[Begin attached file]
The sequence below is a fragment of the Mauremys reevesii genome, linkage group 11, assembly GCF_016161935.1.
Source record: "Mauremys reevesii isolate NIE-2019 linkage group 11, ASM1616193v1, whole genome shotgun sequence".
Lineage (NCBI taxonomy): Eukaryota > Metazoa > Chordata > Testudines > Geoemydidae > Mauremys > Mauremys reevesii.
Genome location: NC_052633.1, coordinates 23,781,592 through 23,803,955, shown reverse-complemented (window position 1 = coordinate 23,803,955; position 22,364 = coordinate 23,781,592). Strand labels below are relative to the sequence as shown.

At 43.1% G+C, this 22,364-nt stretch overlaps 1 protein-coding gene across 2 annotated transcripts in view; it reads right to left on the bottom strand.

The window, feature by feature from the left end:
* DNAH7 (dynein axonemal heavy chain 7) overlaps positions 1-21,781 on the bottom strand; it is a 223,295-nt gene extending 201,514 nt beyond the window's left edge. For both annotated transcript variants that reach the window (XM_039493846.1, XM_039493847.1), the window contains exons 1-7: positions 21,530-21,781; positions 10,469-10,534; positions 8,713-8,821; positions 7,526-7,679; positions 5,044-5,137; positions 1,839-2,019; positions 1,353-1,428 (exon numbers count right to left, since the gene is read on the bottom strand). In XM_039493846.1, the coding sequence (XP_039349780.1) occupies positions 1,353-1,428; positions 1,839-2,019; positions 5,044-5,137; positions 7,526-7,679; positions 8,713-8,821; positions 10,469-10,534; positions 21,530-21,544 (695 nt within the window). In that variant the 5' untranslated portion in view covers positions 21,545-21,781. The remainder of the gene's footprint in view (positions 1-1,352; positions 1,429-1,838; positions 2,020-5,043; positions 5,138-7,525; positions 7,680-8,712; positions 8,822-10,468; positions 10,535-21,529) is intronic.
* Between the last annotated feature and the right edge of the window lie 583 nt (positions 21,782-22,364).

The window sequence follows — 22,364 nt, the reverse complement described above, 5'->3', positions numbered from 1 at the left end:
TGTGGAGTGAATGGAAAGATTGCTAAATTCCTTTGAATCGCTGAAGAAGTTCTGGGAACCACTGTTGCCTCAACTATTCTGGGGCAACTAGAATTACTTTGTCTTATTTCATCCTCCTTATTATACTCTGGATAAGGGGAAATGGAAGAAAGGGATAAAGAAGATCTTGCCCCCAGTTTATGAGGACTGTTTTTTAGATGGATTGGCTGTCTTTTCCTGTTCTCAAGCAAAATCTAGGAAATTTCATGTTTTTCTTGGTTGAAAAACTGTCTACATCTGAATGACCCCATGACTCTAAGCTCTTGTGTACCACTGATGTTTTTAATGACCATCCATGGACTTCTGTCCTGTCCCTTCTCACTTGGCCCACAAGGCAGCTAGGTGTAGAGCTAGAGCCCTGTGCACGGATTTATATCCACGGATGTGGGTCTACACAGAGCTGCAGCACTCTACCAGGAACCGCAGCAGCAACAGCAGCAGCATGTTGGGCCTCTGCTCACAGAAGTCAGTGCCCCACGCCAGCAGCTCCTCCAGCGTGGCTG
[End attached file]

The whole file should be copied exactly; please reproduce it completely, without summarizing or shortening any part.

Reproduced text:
The sequence below is a fragment of the Mauremys reevesii genome, linkage group 11, assembly GCF_016161935.1.
Source record: "Mauremys reevesii isolate NIE-2019 linkage group 11, ASM1616193v1, whole genome shotgun sequence".
Lineage (NCBI taxonomy): Eukaryota > Metazoa > Chordata > Testudines > Geoemydidae > Mauremys > Mauremys reevesii.
Genome location: NC_052633.1, coordinates 23,781,592 through 23,803,955, shown reverse-complemented (window position 1 = coordinate 23,803,955; position 22,364 = coordinate 23,781,592). Strand labels below are relative to the sequence as shown.

At 43.1% G+C, this 22,364-nt stretch overlaps 1 protein-coding gene across 2 annotated transcripts in view; it reads right to left on the bottom strand.

The window, feature by feature from the left end:
* DNAH7 (dynein axonemal heavy chain 7) overlaps positions 1-21,781 on the bottom strand; it is a 223,295-nt gene extending 201,514 nt beyond the window's left edge. For both annotated transcript variants that reach the window (XM_039493846.1, XM_039493847.1), the window contains exons 1-7: positions 21,530-21,781; positions 10,469-10,534; positions 8,713-8,821; positions 7,526-7,679; positions 5,044-5,137; positions 1,839-2,019; positions 1,353-1,428 (exon numbers count right to left, since the gene is read on the bottom strand). In XM_039493846.1, the coding sequence (XP_039349780.1) occupies positions 1,353-1,428; positions 1,839-2,019; positions 5,044-5,137; positions 7,526-7,679; positions 8,713-8,821; positions 10,469-10,534; positions 21,530-21,544 (695 nt within the window). In that variant the 5' untranslated portion in view covers positions 21,545-21,781. The remainder of the gene's footprint in view (positions 1-1,352; positions 1,429-1,838; positions 2,020-5,043; positions 5,138-7,525; positions 7,680-8,712; positions 8,822-10,468; positions 10,535-21,529) is intronic.
* Between the last annotated feature and the right edge of the window lie 583 nt (positions 21,782-22,364).

The window sequence follows — 22,364 nt, the reverse complement described above, 5'->3', positions numbered from 1 at the left end:
TGTGGAGTGAATGGAAAGATTGCTAAATTCCTTTGAATCGCTGAAGAAGTTCTGGGAACCACTGTTGCCTCAACTATTCTGGGGCAACTAGAATTACTTTGTCTTATTTCATCCTCCTTATTATACTCTGGATAAGGGGAAATGGAAGAAAGGGATAAAGAAGATCTTGCCCCCAGTTTATGAGGACTGTTTTTTAGATGGATTGGCTGTCTTTTCCTGTTCTCAAGCAAAATCTAGGAAATTTCATGTTTTTCTTGGTTGAAAAACTGTCTACATCTGAATGACCCCATGACTCTAAGCTCTTGTGTACCACTGATGTTTTTAATGACCATCCATGGACTTCTGTCCTGTCCCTTCTCACTTGGCCCACAAGGCAGCTAGGTGTAGAGCTAGAGCCCTGTGCACGGATTTATATCCACGGATGTGGGTCTACACAGAGCTGCAGCACTCTACCAGGAACCGCAGCAGCAACAGCAGCAGCATGTTGGGCCTCTGCTCACAGAAGTCAGTGCCCCACGCCAGCAGCTCCTCCAGCGTGGCTG